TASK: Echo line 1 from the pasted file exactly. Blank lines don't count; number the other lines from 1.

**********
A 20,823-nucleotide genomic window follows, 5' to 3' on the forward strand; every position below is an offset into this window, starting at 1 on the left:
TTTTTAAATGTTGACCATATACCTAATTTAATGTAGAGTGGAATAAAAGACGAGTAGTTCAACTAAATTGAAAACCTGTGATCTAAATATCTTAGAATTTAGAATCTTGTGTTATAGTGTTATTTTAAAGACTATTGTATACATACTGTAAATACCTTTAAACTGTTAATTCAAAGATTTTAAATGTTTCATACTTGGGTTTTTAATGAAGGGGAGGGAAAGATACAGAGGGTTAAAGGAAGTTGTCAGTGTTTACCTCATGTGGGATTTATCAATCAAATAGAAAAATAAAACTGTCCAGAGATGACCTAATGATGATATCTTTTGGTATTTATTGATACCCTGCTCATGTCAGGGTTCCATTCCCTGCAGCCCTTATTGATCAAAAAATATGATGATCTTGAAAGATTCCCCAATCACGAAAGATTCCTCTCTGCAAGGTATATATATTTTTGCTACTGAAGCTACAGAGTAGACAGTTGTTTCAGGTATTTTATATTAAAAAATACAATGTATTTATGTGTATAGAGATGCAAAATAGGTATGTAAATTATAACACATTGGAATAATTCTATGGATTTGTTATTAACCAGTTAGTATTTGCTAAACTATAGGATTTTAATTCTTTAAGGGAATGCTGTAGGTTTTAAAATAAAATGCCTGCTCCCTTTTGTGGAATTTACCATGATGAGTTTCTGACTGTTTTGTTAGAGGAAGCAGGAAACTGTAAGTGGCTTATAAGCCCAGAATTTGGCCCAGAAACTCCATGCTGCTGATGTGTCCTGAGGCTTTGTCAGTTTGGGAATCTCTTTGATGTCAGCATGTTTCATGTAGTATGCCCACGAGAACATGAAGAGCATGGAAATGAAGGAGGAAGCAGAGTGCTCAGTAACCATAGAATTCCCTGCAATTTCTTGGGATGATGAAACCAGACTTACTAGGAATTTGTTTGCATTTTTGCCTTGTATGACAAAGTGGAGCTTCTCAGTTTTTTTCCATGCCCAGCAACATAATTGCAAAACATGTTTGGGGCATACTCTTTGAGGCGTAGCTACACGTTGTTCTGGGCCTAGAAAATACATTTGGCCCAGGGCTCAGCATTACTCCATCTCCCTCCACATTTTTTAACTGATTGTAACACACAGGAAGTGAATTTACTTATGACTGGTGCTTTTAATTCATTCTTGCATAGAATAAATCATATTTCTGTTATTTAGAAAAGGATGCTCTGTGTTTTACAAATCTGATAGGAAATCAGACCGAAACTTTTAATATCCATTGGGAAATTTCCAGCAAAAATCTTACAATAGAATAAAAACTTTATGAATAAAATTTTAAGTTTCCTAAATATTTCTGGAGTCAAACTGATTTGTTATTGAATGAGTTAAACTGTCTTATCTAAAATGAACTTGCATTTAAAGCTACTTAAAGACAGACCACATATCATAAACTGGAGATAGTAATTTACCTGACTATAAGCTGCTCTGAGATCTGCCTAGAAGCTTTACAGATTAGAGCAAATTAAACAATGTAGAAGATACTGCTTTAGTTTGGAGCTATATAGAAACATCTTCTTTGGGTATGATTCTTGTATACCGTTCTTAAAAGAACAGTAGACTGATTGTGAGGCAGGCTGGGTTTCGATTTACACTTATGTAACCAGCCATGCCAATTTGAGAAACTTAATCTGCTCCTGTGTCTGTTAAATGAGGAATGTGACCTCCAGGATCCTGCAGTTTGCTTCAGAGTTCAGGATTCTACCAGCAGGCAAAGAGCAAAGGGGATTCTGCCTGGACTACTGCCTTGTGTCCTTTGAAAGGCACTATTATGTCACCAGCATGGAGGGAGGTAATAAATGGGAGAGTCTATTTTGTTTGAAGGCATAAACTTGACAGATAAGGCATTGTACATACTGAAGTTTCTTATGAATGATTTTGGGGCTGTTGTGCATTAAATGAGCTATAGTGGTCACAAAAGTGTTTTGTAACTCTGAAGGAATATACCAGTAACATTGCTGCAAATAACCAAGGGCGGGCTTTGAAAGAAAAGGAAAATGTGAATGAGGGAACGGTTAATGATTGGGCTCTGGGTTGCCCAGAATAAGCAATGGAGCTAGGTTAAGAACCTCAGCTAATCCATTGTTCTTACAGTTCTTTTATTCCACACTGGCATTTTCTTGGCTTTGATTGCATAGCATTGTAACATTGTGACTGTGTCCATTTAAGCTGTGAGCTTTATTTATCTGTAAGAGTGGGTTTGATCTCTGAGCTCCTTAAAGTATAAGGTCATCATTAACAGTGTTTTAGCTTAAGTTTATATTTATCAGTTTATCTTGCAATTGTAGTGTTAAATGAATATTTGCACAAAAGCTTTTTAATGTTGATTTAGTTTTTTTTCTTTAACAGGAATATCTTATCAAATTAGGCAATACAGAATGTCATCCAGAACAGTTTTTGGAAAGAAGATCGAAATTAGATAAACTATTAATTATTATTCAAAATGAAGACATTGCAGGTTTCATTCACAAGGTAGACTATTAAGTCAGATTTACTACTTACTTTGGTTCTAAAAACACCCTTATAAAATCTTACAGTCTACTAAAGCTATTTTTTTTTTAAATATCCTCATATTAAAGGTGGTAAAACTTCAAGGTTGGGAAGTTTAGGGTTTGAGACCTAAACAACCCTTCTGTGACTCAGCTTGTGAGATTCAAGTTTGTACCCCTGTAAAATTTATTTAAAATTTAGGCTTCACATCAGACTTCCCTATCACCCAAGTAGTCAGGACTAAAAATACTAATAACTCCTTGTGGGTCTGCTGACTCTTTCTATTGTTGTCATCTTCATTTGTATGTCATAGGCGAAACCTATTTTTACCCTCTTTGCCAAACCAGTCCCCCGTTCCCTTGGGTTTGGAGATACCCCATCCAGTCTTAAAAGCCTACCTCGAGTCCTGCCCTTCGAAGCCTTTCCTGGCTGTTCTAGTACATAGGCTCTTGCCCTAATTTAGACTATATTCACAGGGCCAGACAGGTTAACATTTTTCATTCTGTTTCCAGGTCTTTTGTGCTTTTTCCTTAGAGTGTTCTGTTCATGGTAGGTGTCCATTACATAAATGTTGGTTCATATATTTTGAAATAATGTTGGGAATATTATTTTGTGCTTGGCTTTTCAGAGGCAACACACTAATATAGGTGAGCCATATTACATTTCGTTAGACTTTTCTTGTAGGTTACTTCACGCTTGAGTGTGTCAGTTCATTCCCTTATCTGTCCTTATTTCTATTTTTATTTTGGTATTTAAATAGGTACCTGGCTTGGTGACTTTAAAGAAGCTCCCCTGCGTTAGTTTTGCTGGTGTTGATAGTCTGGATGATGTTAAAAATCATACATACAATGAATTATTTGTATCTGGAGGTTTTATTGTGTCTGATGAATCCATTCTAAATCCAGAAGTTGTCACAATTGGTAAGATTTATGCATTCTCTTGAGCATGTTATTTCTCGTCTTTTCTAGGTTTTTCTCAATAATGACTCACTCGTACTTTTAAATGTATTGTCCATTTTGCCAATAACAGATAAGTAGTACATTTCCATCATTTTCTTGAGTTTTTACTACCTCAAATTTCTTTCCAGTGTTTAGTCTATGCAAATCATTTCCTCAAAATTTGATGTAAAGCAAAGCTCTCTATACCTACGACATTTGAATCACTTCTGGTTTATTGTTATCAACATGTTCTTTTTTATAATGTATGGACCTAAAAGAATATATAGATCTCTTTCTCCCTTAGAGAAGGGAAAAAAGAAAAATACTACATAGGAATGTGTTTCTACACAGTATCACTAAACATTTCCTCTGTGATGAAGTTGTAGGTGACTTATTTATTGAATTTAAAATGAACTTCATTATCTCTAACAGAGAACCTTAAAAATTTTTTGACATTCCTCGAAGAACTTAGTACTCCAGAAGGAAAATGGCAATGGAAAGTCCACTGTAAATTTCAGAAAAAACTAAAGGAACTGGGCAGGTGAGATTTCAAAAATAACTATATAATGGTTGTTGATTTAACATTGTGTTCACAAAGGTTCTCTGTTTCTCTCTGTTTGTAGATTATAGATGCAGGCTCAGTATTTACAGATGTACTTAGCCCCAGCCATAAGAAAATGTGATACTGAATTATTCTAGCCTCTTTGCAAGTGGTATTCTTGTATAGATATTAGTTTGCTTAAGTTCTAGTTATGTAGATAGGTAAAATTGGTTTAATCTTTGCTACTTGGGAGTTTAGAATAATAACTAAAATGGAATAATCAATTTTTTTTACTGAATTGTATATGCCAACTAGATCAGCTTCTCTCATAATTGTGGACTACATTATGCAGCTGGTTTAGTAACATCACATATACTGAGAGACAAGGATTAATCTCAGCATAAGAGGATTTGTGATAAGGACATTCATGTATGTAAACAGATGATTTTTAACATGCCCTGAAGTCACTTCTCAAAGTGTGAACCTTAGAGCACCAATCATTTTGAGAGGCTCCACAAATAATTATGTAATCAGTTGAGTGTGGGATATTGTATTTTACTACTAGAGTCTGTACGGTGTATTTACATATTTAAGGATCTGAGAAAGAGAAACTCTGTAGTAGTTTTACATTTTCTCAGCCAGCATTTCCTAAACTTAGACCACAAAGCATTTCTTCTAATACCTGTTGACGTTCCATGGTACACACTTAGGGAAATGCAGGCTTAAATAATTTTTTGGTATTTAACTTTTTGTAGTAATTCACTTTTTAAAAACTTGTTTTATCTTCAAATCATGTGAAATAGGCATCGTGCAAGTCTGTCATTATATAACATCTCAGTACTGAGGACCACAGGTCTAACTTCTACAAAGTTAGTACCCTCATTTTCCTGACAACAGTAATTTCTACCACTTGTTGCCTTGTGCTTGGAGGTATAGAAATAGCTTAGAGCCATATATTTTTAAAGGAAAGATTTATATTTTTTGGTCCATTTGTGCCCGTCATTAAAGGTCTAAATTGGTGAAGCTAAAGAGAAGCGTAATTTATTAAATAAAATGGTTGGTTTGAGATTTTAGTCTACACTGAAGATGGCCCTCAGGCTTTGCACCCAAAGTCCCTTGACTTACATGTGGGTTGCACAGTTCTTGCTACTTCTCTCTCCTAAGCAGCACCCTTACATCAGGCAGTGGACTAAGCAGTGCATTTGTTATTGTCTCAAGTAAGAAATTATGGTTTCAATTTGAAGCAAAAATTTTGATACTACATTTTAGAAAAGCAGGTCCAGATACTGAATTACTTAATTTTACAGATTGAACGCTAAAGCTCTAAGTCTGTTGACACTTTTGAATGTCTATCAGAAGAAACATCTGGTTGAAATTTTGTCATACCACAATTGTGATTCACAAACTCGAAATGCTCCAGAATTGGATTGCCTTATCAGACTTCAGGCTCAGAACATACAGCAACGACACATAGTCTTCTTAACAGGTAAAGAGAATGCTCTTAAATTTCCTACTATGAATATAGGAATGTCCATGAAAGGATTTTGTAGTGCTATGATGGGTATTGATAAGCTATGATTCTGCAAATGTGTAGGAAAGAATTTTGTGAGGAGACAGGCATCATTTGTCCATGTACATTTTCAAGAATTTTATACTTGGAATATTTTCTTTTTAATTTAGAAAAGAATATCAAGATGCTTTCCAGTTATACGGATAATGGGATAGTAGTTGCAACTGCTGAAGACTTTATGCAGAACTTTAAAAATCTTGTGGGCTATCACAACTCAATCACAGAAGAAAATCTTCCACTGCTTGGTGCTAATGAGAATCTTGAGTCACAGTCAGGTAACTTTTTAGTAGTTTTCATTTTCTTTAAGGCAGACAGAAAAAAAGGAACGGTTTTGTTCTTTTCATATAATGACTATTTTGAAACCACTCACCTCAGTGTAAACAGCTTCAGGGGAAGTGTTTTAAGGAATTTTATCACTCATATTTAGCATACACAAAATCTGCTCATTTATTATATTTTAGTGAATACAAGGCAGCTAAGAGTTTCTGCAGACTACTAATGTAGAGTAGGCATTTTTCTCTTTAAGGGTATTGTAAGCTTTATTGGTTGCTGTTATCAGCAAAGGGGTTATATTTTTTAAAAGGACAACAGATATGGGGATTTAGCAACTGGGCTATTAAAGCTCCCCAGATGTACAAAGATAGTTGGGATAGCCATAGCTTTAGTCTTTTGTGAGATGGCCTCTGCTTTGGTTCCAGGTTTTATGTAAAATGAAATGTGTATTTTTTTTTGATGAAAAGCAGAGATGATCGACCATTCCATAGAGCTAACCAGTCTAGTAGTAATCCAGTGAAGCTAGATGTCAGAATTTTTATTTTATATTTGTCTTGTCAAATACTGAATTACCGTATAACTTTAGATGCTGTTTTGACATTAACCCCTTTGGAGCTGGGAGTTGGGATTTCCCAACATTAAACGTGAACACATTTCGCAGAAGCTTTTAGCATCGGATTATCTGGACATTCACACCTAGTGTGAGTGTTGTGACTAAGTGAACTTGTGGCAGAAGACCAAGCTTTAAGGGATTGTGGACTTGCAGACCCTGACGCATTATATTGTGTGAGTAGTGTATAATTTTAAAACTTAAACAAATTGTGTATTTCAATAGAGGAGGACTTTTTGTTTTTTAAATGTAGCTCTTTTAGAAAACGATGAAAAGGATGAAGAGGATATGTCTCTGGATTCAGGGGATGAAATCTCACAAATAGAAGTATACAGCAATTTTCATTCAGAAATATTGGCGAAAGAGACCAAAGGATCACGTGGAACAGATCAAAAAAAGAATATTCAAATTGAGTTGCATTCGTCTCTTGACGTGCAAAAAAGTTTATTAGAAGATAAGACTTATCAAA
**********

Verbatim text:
A 20,823-nucleotide genomic window follows, 5' to 3' on the forward strand; every position below is an offset into this window, starting at 1 on the left: